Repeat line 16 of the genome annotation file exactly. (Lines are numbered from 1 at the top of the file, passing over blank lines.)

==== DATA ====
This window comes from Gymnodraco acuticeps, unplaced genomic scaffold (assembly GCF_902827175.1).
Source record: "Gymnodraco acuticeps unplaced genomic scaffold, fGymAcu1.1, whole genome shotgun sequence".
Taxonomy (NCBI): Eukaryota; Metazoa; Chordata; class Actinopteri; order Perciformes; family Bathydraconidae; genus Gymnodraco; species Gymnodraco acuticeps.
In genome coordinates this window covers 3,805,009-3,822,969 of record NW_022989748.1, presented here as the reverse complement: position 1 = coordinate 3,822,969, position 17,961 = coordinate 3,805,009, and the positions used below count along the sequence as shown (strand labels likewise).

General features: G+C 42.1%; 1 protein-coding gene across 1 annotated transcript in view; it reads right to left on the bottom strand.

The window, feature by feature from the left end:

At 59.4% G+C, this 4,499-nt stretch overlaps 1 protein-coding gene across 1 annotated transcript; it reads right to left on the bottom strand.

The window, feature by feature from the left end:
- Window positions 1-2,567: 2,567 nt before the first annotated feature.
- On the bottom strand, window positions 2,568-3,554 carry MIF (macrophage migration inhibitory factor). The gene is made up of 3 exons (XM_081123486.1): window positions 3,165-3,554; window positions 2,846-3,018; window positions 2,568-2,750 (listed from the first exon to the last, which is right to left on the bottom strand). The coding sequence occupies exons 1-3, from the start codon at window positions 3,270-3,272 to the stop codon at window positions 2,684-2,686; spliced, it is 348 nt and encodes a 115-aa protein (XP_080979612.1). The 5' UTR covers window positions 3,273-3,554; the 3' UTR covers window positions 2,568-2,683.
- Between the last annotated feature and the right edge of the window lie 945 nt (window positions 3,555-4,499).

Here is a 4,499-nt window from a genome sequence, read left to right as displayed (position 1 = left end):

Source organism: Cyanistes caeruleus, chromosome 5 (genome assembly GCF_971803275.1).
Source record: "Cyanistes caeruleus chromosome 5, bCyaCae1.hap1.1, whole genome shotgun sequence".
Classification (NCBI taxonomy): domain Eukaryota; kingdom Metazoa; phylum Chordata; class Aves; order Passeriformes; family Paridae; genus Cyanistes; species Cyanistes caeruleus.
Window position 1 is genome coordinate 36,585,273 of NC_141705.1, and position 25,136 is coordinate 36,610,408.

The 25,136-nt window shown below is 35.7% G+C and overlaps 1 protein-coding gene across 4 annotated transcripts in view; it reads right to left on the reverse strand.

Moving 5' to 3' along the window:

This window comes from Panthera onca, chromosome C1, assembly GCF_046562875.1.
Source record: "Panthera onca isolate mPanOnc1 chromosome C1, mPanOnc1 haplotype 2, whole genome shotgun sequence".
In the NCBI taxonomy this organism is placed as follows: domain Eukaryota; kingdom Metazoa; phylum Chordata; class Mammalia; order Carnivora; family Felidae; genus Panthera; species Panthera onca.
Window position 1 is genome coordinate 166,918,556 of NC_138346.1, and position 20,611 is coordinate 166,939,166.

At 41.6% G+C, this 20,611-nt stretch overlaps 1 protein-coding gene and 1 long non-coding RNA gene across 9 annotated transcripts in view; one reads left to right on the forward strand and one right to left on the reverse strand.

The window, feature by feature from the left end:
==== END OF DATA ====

Window position 1 is genome coordinate 36,585,273 of NC_141705.1, and position 25,136 is coordinate 36,610,408.